Also used well is Sophie Aldred’s Ace, who gets to be angry and disillusioned at the racism she sees, particularly from a guy who was set up to be a potential love-interest. Her indignation is well-played, and the subplot helps to establish the show’s themes.  Ace is a great character and probably the best developed companion of the classic era.  Plus, she gets to memorably jump through windows and smash Daleks with a souped-up baseball bat, which is, you probably know, completely awesome.

The guest cast is strong as well.  Simon Williams, Pamela Salem, and Rachel Gledhill play a fun trio of characters (Group Captain Gilmore, Professor Rachel Jensen and Allison Williams) who all survive the story and went on to feature extensively in Doctor Who spin-off material, including their own series of Big Finish audio dramas under the banner Counter-Measures.  They are sort of a proto-UNIT type group, helping the Doctor with military and scientific resources, but earlier in history than Brigadier Lethbridge-Stewart and his comrades.

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As mentioned above, Remembrance of the Daleks was part of a new deliberate attempt by the production to create an air of mystery around the character of the Doctor.  As such, it appears to represent a significant adjustment to the show’s internal continuity.   I’ve read that it appears to imply that when the First Doctor was on earth in the show’s first episode, An Unearthly Child, that he already had the Hand of Omega with him, having taken it from Gallifrey with a plan to use it as part of a trap to destroy the Daleks.  This of course contradicts the fact that the Doctor does not recognize the Daleks when he meets them in the series’ second serial, from 1963-1964.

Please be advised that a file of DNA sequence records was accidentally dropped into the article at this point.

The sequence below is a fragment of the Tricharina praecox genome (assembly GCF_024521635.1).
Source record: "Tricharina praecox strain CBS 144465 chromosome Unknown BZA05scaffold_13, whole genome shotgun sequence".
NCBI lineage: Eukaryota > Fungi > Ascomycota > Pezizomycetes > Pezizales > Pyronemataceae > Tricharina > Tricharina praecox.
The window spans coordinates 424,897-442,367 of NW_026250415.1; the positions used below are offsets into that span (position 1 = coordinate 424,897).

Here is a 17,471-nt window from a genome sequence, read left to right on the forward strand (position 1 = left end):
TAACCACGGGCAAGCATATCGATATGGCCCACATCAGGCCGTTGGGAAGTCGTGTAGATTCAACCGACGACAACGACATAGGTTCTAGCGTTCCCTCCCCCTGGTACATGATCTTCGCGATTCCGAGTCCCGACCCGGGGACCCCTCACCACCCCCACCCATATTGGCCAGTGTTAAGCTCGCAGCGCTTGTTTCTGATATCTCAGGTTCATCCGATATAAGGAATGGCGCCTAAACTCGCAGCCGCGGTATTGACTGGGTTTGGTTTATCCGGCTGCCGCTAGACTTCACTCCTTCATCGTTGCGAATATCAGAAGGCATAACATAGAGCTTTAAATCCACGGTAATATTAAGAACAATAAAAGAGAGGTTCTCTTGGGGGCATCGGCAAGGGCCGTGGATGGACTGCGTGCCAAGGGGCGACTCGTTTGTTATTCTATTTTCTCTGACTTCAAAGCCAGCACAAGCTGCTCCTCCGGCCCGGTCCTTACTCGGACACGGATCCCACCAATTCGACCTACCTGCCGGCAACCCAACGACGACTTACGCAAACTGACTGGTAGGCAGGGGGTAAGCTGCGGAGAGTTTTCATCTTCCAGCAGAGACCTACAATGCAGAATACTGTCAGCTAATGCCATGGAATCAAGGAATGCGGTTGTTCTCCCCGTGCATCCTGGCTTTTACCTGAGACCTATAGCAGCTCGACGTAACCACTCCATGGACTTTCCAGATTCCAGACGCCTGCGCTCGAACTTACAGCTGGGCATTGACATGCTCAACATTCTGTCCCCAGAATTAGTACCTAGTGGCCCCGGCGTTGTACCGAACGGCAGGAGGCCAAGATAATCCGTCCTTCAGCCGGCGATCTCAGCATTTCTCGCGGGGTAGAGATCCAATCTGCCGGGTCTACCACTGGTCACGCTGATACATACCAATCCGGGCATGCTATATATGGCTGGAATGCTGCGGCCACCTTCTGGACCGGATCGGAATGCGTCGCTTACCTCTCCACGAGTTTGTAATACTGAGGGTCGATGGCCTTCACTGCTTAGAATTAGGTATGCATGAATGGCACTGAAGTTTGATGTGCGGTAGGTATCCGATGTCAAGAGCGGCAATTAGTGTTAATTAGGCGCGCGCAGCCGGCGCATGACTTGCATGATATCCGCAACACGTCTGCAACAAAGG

But on further scrutiny, there is nothing in Remembrance of Daleks to say that the Doctor’s original intention with the Hand of Omega had anything to do with the Daleks.  So it’s possible to interpret these events as saying that the First Doctor did take and hide the Hand of Omega during his time that Susan was at Coal Hill School, but that he still didn’t recognize the Daleks shortly afterward.

(Having said that, it’s still a bit strange to imagine that the First Doctor was up to anything so sneaky, and similarly that he had never heard of the Daleks before, given how important they’ve been revealed to be in the history of the universe.  I’ve got other fan-theories about that which I’ll share another time).

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The Seventh Doctor is not always remembered by fans with the greatest fondness, and certainly there are legitimate criticisms to be leveled against the portrayal and the era.  But I think when people who are making such criticisms are usually not talking about Remembrance of the Daleks.  It’s a strong and fun story, and probably the best set of episodes that the show had produced for three or four years.